April 2, 2012 1:18 am
For example, the number of bank credit card accounts increased from Dec. 2010 to Dec. 2011, a product of lenders more aggressively seeking new customers and consumers’ increasing demand for new credit. New credit in 2011 ($782 billion) remained below pre-recession levels, but gained more than 10 percent over 2009 and 2010 levels ($695 and $709 billion, respectively).
Increases in credit limits were also seen in 2011, as total retail credit card limits increased 6 percent year-over-year from Dec. 2010 to Dec. 2011 and total bank credit card limits jumped 24 percent from Dec. 2010 to Dec. 2011.
Other notable findings from the Equifax report include:
Bank Credit Cards
- Lending to sub-prime consumers showed a 41 percent increase from 2010 to 2011 as sub-prime borrowing hit a four-year high in Dec. 2011 with 1.1 million new bank credit cards issued.
- New sub-prime card limits grew 55 percent from 2010 to 2011. At $12.5 billion in 2011, bankcard limits are at their highest level since 2008 ($27.4 billion).
- Bank credit card growth continues, but is still well below pre-recession levels. In 2011, 39.9 million bankcards were opened, an 18 percent increase from 2010 and the highest total since 2008.
- The increase in total bank credit card originations was accompanied by a 31 percent increase in total credit limits from 2010 to 2011. 2011 marked the first time in over four years that credit lines increased, reaching $163 billion.
- In early 2009, the share of retail card balances held by low-risk borrowers started increasing markedly. Today, low-risk borrowers hold just below 42 percent of retail card balances, followed by high-risk borrowers who now make up nearly 26 percent of balances outstanding.
- From 2010 to 2011 there was a 4.7 percentage point increase in retail card originations to sub-prime borrowers, making up 31 percent of 2011 retail credit card originations.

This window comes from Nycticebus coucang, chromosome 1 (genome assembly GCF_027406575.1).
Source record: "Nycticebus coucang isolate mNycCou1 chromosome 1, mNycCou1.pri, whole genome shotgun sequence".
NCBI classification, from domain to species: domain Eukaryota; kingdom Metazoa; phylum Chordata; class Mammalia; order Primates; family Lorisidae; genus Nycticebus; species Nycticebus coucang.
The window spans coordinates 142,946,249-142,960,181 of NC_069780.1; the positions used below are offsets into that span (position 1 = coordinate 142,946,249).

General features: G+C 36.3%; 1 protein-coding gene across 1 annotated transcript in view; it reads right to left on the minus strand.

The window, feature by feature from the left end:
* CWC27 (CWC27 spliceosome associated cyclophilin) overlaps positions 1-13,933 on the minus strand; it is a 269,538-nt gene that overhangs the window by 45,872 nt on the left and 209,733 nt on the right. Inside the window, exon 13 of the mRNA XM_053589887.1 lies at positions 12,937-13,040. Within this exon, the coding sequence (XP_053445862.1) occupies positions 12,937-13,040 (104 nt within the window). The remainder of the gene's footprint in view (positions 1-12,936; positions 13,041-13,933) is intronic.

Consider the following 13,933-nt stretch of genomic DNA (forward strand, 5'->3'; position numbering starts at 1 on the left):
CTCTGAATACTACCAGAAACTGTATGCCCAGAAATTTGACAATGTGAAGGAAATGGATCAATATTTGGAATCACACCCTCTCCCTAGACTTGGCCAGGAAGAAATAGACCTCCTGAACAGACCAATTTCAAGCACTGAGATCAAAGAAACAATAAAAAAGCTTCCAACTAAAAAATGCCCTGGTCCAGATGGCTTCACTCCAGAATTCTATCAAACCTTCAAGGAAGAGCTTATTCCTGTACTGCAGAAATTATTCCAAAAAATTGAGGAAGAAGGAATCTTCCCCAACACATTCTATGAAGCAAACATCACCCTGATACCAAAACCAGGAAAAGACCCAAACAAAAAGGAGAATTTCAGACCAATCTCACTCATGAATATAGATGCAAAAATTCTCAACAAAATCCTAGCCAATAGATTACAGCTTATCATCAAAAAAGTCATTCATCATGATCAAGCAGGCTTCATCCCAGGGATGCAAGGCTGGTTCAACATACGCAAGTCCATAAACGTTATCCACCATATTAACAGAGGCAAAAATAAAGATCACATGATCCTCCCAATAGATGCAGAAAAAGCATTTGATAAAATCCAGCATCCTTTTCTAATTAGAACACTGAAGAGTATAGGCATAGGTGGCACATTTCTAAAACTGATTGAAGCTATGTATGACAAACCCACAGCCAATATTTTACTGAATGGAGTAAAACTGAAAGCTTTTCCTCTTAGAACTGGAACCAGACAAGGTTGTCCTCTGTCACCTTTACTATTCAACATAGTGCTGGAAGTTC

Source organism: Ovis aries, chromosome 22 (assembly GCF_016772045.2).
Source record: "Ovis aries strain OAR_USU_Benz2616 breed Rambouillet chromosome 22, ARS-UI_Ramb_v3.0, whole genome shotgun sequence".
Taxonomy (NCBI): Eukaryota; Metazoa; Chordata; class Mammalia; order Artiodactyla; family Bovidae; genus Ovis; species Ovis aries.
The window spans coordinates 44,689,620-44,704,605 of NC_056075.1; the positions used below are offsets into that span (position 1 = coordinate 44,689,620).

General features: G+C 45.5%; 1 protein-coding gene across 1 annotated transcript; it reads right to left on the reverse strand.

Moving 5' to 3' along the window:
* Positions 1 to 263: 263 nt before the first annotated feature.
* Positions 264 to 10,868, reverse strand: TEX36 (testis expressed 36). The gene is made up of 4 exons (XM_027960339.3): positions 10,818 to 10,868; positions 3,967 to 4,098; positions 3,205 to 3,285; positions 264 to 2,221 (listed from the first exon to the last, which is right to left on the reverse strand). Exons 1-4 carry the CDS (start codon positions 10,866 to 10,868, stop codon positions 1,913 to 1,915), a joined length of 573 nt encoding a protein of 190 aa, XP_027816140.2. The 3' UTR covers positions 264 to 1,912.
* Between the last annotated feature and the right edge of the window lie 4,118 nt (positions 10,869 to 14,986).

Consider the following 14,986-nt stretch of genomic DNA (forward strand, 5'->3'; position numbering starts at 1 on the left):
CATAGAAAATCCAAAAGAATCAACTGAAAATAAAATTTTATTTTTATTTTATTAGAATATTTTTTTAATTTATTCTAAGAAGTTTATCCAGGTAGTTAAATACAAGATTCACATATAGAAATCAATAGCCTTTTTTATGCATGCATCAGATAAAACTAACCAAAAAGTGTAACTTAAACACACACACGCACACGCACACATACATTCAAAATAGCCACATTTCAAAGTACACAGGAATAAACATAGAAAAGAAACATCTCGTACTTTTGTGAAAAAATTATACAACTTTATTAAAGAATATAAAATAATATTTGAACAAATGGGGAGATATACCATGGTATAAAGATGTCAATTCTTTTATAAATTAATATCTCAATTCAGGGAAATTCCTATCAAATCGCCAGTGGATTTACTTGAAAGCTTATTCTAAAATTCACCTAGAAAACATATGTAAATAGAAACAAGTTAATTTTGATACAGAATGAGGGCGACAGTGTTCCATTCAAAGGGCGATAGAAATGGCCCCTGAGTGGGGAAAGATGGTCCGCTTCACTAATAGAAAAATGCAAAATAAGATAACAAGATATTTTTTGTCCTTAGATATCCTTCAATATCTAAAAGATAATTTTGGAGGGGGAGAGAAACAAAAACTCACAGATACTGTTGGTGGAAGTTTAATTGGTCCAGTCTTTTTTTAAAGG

- Retail credit card limits grew almost 6 percent in 2011, totaling $60 billion for newly originated cards.
- The decline in total retail card limits appears to be nearing a bottom as delinquency rates and write-offs show continued declines.
- New consumer finance loans originated in 2011 (20.2 million) were up over 4 percent from 2010 (19.4 million), and the highest since 2008 (24.8 million).
- Consumer finance delinquency rates are on the decline, dropping to 7 percent in February 2012, the lowest level since July 2007.
- From 2007 to 2010, consumer finance loan originations were falling, but the trend reversed in 2011, with $1.2 billion of new loan amounts added.
- New consumer finance originations for the month of December reached $5 billion in 2011; the last time December originations were that high was in 2008 ($5.1 billion).
- Consumer finance loans have typically served high-risk consumers, but in February 2011, low-risk borrowers became dominant in the segment; as of February 2012, just over 33 percent of consumer finance loans (by dollars) were to high-risk borrowers while 39 percent were to low-risk borrowers.
Published with permission from RISMedia.